Tuesday, 8 May 2018

The Main Message Of Neuropathy Awareness Week 2018

Today's post from bluejayblog.wordpress.com (see link below) is a personal post from someone who is encouraging people with early symptoms of neuropathy to contact their doctor as soon as possible, both to establish a diagnosis and to begin learning to live with the condition. This blog fully endorses this sentiment. Although there is no current cure for nerve damage, there are ways to make life a little easier as the disease progresses. Neuropathy may sound like one disease but in fact there are over 100 different sorts of nerve damage and equally as many causes. Further than that, it is unique to each individual, although many of the symptoms are shared with most other patients, so the quicker you can build up a constructive relationship with your doctor, the more chance that you will be able to help yourself with medications, supplements and therapies.

Neuropathy Awareness 
Posted on May 6, 2018 by swabby429

It began with a cramping pain involving two toes of my left foot in the middle of the night. I rubbed and massaged them and didn’t think much about the pain because charlie horses happen from time to time. After the pain subsided, I dropped back off to sleep.

Two days later (tax day last month), there was tingling and the sensation of cold in the toes of both feet. This was something new and somewhat frightening. At first, I attributed the onset of these strange sensations to the memory-foam arch supports in my new sneakers. So, I stopped wearing the shoes and slipped into my favorite, regular pair of oxfords. There was no change after a couple of days.

It was time to consult the Internet about these tingly, cold sensations. They fit the description of something called “peripheral neuropathy”. Both “Web MD” and the Mayo Clinic site recommended a visit to a doctor ASAP. So that’s what I did.

His diagnosis agreed with the Internet findings. As far as the causes are concerned, his clinic is analyzing blood and urine samples. I’m still waiting for the final results.

In the meantime, the doctor recommended daily walking and stretching exercising for the feet and lower legs. He also said to avoid wearing the pair of sneakers that seemed to trigger the onset of the neuropathy. So, that’s what I’m doing each day.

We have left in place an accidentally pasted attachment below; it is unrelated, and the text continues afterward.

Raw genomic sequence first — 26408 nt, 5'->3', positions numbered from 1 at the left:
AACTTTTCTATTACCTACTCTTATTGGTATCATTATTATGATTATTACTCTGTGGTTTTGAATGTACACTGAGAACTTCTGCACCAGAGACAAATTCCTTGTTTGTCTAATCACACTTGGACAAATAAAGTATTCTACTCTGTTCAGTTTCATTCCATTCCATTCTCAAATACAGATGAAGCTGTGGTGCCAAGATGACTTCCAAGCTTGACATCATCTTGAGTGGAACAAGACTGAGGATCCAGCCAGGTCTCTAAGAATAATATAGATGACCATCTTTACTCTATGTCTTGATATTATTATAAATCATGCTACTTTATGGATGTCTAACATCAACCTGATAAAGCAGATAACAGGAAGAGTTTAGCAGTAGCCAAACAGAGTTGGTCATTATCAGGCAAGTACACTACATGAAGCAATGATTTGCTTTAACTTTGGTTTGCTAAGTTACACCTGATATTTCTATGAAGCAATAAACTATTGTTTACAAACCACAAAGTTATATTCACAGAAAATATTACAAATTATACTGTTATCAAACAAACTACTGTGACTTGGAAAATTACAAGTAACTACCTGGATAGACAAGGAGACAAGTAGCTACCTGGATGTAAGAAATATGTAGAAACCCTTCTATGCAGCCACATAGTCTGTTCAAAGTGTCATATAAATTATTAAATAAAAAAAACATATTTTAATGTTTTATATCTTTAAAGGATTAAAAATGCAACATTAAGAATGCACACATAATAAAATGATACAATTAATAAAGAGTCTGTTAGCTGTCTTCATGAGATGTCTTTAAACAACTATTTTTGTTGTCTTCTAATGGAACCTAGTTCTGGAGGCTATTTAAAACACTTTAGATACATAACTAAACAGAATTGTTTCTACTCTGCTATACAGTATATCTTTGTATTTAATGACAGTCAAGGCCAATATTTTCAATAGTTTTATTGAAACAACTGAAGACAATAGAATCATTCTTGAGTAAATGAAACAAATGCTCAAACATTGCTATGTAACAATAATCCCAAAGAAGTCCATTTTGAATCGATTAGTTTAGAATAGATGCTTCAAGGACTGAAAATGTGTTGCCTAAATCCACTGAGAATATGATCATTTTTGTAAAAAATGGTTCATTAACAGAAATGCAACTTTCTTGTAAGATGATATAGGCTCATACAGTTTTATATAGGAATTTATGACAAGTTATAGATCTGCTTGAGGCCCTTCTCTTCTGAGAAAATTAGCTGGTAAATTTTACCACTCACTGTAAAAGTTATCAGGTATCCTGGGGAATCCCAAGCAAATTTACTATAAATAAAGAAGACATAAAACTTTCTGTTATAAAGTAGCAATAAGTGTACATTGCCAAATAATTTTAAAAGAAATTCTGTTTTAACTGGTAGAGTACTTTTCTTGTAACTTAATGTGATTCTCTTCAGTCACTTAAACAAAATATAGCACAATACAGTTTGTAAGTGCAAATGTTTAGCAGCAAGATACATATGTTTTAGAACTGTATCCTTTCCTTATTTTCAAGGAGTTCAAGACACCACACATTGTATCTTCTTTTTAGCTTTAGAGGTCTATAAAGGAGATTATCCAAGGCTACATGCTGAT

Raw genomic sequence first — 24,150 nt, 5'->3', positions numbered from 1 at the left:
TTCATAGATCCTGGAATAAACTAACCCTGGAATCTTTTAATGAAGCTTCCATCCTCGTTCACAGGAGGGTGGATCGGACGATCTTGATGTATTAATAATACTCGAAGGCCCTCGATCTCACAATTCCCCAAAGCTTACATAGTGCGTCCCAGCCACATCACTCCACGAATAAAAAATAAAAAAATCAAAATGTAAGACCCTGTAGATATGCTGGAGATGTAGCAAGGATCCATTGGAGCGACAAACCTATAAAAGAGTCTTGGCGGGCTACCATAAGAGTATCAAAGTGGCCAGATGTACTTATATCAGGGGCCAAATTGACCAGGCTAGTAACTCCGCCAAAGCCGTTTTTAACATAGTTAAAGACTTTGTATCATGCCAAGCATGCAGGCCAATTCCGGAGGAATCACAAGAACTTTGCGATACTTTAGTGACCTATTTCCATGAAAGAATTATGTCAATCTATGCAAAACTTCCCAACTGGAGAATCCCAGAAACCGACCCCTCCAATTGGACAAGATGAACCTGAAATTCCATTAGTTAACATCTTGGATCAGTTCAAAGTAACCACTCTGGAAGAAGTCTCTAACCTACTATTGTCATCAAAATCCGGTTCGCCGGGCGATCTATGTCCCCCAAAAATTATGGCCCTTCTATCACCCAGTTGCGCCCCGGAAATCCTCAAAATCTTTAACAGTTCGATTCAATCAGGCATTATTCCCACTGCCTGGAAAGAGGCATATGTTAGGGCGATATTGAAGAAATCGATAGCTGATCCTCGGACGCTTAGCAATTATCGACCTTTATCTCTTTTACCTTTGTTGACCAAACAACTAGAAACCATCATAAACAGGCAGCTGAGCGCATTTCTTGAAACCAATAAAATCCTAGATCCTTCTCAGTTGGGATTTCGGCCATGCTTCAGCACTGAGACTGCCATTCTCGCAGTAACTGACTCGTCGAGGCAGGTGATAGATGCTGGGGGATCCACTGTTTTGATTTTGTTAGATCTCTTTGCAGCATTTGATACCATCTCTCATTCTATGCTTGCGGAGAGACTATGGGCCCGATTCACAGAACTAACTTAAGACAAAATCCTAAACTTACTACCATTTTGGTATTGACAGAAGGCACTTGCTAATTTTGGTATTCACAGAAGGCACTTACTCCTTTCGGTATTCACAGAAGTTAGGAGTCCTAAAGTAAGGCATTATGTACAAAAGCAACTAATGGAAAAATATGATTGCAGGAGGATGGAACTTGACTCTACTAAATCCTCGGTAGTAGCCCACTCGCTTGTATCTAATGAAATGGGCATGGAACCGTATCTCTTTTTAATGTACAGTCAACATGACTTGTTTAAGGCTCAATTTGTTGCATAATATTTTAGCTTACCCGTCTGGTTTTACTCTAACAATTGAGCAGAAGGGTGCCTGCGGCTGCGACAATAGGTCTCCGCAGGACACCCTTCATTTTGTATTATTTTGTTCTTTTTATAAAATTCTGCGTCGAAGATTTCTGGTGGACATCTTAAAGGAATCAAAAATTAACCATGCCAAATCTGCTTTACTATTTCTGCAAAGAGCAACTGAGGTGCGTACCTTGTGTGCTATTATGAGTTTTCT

The doctor explained that my neuropathy could have been caused as a result of an injury, infection, a toxin, a metabolic imbalance, diabetes, or a combination of any of these things.

Of course, I was curious about the condition because I’d never heard of it until last month. I discovered a virtual subculture of experts, therapists, and woo-doctors who provide advise and instruction in treating peripheral neuropathy. There are a few physical therapists offering YouTube video instruction on stretches and light exercises to help ease the uncomfortable symptoms. The exercises are helping.

The main advise all of the experts and my physician give is to take walks of at least 20-minutes each day. Walking is accessible and free. Best of all, walking is a pleasurable activity. There is a new walking/biking trail near my home that I can use to my advantage.

Normally, I don’t like to talk or write about my personal aches and pains and illnesses, but today’s post is an exception. This week is National Neuropathy Awareness Week. The Foundation for Peripheral Neuropathy urges public education about this serious medical condition because most non-sufferers have never even heard of it. Plus, much more research is needed to find a cure and to develop new treatments.

While there is no known legitimate cure for peripheral neuropathy, early diagnosis and medical treatment are important in order to help prevent further nerve damage and other complications.

I also discovered that more than 20,000,000 Americans and many more worldwide, report symptoms of peripheral neuropathy. So this widespread, unsolved condition needs more research and treatment options. If you or someone you know is experiencing symptoms of peripheral neuropathy be sure to consult an M.D. and look into lifestyle changes.

The Blue Jay of Happiness ponders a line by George Orwell. “Of pain you could wish only one thing: that it should stop. Nothing in the world was so bad as physical pain. In the face of pain there are no heroes.”


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